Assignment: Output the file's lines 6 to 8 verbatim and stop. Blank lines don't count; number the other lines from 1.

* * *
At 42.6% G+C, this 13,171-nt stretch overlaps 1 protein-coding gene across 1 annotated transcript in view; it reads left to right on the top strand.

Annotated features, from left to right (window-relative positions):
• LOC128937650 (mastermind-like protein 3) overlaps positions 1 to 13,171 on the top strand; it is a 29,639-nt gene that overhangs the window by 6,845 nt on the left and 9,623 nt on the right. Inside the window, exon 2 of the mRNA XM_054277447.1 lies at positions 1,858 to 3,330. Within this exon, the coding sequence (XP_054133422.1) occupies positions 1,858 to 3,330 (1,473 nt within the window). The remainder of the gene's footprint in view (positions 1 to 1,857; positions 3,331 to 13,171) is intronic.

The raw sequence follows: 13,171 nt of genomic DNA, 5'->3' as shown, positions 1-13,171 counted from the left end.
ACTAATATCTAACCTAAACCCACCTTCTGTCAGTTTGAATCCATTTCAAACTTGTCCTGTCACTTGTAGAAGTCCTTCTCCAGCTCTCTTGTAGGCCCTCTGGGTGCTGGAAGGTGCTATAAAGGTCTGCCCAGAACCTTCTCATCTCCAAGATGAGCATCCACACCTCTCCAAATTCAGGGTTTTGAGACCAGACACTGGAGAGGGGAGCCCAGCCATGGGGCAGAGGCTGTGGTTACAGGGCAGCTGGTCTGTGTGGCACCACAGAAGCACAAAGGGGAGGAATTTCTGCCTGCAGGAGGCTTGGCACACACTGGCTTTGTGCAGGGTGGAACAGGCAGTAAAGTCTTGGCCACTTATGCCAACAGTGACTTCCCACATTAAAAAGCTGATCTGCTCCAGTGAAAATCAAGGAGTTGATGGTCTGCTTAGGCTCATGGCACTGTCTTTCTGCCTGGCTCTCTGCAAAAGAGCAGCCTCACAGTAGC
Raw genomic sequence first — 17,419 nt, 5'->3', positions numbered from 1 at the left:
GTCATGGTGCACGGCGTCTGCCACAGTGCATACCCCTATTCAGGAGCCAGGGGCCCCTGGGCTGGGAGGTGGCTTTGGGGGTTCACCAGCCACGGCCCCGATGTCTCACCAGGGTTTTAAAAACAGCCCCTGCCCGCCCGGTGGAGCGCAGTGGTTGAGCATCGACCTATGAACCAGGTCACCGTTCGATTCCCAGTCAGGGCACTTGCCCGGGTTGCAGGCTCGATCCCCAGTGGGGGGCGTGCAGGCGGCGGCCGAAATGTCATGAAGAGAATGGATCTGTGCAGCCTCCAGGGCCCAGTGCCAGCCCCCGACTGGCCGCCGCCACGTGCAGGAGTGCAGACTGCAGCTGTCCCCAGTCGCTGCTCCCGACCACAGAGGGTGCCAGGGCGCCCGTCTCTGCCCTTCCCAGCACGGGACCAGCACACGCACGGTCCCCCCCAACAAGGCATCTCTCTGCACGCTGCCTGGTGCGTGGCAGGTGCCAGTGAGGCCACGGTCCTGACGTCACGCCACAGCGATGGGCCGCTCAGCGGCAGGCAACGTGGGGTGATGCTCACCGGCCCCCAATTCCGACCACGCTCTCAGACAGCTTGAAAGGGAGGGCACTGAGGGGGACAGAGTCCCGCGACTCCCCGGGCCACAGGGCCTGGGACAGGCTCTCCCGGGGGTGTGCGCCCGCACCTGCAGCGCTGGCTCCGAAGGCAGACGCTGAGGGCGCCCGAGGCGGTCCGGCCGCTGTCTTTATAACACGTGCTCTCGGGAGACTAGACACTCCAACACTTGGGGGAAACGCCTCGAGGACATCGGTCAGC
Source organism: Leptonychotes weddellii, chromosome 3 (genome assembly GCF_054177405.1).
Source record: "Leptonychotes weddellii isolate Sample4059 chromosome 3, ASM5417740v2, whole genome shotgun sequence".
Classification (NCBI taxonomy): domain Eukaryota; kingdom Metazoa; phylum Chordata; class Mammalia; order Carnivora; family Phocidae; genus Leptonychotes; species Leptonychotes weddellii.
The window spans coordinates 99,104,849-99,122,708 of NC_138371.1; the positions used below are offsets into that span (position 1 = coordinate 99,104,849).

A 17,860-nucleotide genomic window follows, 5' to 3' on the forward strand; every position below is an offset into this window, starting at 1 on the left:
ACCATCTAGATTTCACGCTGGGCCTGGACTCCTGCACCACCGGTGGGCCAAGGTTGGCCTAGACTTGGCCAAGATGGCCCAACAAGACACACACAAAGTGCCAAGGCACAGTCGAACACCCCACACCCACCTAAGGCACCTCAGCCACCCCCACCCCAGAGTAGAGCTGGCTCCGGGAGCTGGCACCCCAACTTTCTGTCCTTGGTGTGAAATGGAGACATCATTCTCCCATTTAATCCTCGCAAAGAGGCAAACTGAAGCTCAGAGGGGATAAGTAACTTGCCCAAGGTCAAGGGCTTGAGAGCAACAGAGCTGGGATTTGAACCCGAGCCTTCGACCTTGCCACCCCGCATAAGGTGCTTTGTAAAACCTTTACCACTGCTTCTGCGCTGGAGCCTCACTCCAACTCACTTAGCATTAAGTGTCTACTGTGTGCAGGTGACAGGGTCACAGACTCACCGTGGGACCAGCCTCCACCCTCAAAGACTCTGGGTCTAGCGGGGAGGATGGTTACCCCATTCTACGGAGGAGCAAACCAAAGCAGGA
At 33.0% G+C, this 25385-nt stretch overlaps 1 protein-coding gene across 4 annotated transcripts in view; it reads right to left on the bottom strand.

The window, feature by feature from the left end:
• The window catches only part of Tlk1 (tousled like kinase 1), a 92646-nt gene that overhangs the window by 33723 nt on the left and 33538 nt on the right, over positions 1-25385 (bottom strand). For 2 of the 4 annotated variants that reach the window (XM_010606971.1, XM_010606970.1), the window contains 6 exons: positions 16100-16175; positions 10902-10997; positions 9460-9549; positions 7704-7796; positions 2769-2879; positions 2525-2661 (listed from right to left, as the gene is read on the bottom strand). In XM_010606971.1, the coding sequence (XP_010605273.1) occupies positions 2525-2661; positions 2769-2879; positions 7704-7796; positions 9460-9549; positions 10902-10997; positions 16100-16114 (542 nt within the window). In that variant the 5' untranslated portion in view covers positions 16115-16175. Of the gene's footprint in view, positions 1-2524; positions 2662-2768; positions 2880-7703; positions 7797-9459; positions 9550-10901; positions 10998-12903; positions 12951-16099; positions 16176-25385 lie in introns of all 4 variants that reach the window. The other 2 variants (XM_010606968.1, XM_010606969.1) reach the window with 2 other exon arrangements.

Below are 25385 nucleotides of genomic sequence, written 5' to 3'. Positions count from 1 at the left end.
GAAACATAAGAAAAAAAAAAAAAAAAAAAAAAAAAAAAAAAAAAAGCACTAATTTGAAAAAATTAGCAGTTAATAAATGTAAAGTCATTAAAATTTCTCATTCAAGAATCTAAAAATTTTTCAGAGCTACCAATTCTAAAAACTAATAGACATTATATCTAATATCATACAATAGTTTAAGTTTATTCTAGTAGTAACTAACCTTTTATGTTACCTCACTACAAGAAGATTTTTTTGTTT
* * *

Raw genomic sequence first — 17,419 nt, 5'->3', positions numbered from 1 at the left:
GTCATGGTGCACGGCGTCTGCCACAGTGCATACCCCTATTCAGGAGCCAGGGGCCCCTGGGCTGGGAGGTGGCTTTGGGGGTTCACCAGCCACGGCCCCGATGTCTCACCAGGGTTTTAAAAACAGCCCCTGCCCGCCCGGTGGAGCGCAGTGGTTGAGCATCGACCTATGAACCAGGTCACCGTTCGATTCCCAGTCAGGGCACTTGCCCGGGTTGCAGGCTCGATCCCCAGTGGGGGGCGTGCAGGCGGCGGCCGAAATGTCATGAAGAGAATGGATCTGTGCAGCCTCCAGGGCCCAGTGCCAGCCCCCGACTGGCCGCCGCCACGTGCAGGAGTGCAGACTGCAGCTGTCCCCAGTCGCTGCTCCCGACCACAGAGGGTGCCAGGGCGCCCGTCTCTGCCCTTCCCAGCACGGGACCAGCACACGCACGGTCCCCCCCAACAAGGCATCTCTCTGCACGCTGCCTGGTGCGTGGCAGGTGCCAGTGAGGCCACGGTCCTGACGTCACGCCACAGCGATGGGCCGCTCAGCGGCAGGCAACGTGGGGTGATGCTCACCGGCCCCCAATTCCGACCACGCTCTCAGACAGCTTGAAAGGGAGGGCACTGAGGGGGACAGAGTCCCGCGACTCCCCGGGCCACAGGGCCTGGGACAGGCTCTCCCGGGGGTGTGCGCCCGCACCTGCAGCGCTGGCTCCGAAGGCAGACGCTGAGGGCGCCCGAGGCGGTCCGGCCGCTGTCTTTATAACACGTGCTCTCGGGAGACTAGACACTCCAACACTTGGGGGAAACGCCTCGAGGACATCGGTCAGC
Source organism: Leptonychotes weddellii, chromosome 3 (genome assembly GCF_054177405.1).